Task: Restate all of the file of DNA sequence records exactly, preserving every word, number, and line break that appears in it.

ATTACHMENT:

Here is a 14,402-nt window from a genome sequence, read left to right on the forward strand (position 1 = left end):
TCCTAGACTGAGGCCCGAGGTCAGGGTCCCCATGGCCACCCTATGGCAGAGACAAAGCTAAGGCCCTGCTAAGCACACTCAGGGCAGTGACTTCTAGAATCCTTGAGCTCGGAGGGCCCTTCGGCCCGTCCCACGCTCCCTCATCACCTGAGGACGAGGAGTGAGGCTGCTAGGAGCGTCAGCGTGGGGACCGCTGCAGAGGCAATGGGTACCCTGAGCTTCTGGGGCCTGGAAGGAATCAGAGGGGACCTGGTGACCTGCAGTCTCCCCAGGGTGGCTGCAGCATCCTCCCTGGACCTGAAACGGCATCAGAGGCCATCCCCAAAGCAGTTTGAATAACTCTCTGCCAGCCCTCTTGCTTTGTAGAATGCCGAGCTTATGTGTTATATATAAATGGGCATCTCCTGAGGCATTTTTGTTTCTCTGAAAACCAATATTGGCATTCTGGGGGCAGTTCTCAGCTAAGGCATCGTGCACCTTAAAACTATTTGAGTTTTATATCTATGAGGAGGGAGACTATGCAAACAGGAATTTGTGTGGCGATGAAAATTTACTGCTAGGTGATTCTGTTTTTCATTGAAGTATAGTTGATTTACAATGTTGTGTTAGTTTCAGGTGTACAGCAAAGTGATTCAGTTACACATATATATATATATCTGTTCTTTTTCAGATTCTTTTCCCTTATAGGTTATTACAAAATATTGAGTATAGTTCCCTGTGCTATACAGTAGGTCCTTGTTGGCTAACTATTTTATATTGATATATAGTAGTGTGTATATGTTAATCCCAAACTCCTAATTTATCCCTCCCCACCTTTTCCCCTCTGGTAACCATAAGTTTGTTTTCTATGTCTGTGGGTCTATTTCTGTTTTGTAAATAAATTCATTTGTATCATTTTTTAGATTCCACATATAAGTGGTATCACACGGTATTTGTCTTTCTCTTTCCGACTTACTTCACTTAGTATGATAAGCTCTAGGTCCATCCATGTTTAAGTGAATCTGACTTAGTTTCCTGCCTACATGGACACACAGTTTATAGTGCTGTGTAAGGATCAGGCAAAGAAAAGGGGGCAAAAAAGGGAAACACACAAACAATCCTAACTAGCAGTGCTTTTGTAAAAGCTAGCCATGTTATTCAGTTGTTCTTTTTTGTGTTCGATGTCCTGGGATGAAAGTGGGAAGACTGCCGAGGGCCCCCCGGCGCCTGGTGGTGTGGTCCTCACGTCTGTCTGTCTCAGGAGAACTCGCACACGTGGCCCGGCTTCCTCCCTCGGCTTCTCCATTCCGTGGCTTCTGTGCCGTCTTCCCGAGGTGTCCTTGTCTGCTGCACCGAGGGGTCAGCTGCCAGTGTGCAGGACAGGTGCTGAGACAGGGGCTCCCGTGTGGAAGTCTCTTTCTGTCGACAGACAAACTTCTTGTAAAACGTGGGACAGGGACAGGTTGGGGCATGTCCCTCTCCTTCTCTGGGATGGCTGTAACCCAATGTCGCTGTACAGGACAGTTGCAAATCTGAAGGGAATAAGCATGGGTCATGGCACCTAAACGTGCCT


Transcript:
Here is a 14,402-nt window from a genome sequence, read left to right on the forward strand (position 1 = left end):
TCCTAGACTGAGGCCCGAGGTCAGGGTCCCCATGGCCACCCTATGGCAGAGACAAAGCTAAGGCCCTGCTAAGCACACTCAGGGCAGTGACTTCTAGAATCCTTGAGCTCGGAGGGCCCTTCGGCCCGTCCCACGCTCCCTCATCACCTGAGGACGAGGAGTGAGGCTGCTAGGAGCGTCAGCGTGGGGACCGCTGCAGAGGCAATGGGTACCCTGAGCTTCTGGGGCCTGGAAGGAATCAGAGGGGACCTGGTGACCTGCAGTCTCCCCAGGGTGGCTGCAGCATCCTCCCTGGACCTGAAACGGCATCAGAGGCCATCCCCAAAGCAGTTTGAATAACTCTCTGCCAGCCCTCTTGCTTTGTAGAATGCCGAGCTTATGTGTTATATATAAATGGGCATCTCCTGAGGCATTTTTGTTTCTCTGAAAACCAATATTGGCATTCTGGGGGCAGTTCTCAGCTAAGGCATCGTGCACCTTAAAACTATTTGAGTTTTATATCTATGAGGAGGGAGACTATGCAAACAGGAATTTGTGTGGCGATGAAAATTTACTGCTAGGTGATTCTGTTTTTCATTGAAGTATAGTTGATTTACAATGTTGTGTTAGTTTCAGGTGTACAGCAAAGTGATTCAGTTACACATATATATATATATCTGTTCTTTTTCAGATTCTTTTCCCTTATAGGTTATTACAAAATATTGAGTATAGTTCCCTGTGCTATACAGTAGGTCCTTGTTGGCTAACTATTTTATATTGATATATAGTAGTGTGTATATGTTAATCCCAAACTCCTAATTTATCCCTCCCCACCTTTTCCCCTCTGGTAACCATAAGTTTGTTTTCTATGTCTGTGGGTCTATTTCTGTTTTGTAAATAAATTCATTTGTATCATTTTTTAGATTCCACATATAAGTGGTATCACACGGTATTTGTCTTTCTCTTTCCGACTTACTTCACTTAGTATGATAAGCTCTAGGTCCATCCATGTTTAAGTGAATCTGACTTAGTTTCCTGCCTACATGGACACACAGTTTATAGTGCTGTGTAAGGATCAGGCAAAGAAAAGGGGGCAAAAAAGGGAAACACACAAACAATCCTAACTAGCAGTGCTTTTGTAAAAGCTAGCCATGTTATTCAGTTGTTCTTTTTTGTGTTCGATGTCCTGGGATGAAAGTGGGAAGACTGCCGAGGGCCCCCCGGCGCCTGGTGGTGTGGTCCTCACGTCTGTCTGTCTCAGGAGAACTCGCACACGTGGCCCGGCTTCCTCCCTCGGCTTCTCCATTCCGTGGCTTCTGTGCCGTCTTCCCGAGGTGTCCTTGTCTGCTGCACCGAGGGGTCAGCTGCCAGTGTGCAGGACAGGTGCTGAGACAGGGGCTCCCGTGTGGAAGTCTCTTTCTGTCGACAGACAAACTTCTTGTAAAACGTGGGACAGGGACAGGTTGGGGCATGTCCCTCTCCTTCTCTGGGATGGCTGTAACCCAATGTCGCTGTACAGGACAGTTGCAAATCTGAAGGGAATAAGCATGGGTCATGGCACCTAAACGTGCCT